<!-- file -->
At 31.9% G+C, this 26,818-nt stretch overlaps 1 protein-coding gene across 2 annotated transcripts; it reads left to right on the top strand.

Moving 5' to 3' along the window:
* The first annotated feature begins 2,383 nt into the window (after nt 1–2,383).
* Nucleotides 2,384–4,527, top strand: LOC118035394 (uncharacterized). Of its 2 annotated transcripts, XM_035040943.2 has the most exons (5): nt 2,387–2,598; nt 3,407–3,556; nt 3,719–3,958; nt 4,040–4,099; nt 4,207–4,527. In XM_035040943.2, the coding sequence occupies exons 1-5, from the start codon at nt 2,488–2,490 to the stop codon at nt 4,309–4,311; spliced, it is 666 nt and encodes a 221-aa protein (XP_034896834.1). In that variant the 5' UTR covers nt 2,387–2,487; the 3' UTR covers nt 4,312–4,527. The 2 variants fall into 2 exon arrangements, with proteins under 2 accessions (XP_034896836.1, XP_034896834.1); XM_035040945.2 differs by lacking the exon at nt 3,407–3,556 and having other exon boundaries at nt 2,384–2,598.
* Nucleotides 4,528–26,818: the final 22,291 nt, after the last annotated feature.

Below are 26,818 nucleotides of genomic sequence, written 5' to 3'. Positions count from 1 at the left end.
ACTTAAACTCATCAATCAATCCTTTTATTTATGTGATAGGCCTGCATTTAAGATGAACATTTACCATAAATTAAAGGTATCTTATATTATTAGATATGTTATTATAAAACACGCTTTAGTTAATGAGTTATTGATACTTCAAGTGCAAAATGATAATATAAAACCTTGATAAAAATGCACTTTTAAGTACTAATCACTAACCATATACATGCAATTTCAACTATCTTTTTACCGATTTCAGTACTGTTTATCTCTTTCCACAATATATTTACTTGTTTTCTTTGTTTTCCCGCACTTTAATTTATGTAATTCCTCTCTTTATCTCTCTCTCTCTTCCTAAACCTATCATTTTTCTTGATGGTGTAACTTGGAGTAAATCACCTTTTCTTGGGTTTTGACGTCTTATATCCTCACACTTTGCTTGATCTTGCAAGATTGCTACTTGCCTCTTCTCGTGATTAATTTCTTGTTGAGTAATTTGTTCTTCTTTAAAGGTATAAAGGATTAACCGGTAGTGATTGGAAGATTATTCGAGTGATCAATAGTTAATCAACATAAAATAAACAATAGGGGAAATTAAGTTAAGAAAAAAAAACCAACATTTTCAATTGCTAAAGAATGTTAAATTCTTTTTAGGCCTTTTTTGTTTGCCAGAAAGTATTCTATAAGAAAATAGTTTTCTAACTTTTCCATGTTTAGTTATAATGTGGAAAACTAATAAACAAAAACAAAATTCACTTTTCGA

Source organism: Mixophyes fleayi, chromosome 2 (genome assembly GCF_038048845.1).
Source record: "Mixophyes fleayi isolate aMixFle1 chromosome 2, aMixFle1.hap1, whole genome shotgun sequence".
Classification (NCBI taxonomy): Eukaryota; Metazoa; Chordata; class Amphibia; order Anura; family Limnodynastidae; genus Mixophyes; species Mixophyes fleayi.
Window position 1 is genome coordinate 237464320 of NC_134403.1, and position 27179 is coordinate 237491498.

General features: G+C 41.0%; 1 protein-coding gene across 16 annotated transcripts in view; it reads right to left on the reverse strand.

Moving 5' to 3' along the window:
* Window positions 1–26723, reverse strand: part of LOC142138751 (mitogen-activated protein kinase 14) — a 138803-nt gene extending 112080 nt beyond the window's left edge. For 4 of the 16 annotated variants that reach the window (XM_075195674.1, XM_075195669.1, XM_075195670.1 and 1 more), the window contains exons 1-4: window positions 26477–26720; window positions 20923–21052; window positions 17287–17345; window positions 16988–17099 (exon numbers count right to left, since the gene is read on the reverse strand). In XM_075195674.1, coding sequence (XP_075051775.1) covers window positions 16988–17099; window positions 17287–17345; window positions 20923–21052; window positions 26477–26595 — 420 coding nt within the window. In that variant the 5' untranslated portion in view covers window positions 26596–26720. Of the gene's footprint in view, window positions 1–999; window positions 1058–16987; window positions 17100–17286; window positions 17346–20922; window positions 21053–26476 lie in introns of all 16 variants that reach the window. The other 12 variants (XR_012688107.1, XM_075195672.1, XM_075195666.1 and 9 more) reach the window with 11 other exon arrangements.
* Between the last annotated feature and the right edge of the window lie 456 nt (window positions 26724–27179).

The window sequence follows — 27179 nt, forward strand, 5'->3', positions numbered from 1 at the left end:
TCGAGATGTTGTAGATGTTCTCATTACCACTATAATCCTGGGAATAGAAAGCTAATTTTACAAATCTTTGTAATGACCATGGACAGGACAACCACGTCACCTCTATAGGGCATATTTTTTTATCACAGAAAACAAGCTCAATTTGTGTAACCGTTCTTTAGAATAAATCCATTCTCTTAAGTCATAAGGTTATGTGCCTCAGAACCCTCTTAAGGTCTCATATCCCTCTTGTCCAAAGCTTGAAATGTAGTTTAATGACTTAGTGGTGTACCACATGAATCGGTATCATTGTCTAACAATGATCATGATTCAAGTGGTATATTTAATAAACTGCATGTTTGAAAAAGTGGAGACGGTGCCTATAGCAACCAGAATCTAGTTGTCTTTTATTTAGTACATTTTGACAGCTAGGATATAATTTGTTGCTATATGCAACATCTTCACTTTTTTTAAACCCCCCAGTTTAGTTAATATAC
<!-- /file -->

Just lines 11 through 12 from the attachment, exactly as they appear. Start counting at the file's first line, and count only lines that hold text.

Window position 1 is genome coordinate 237464320 of NC_134403.1, and position 27179 is coordinate 237491498.

General features: G+C 41.0%; 1 protein-coding gene across 16 annotated transcripts in view; it reads right to left on the reverse strand.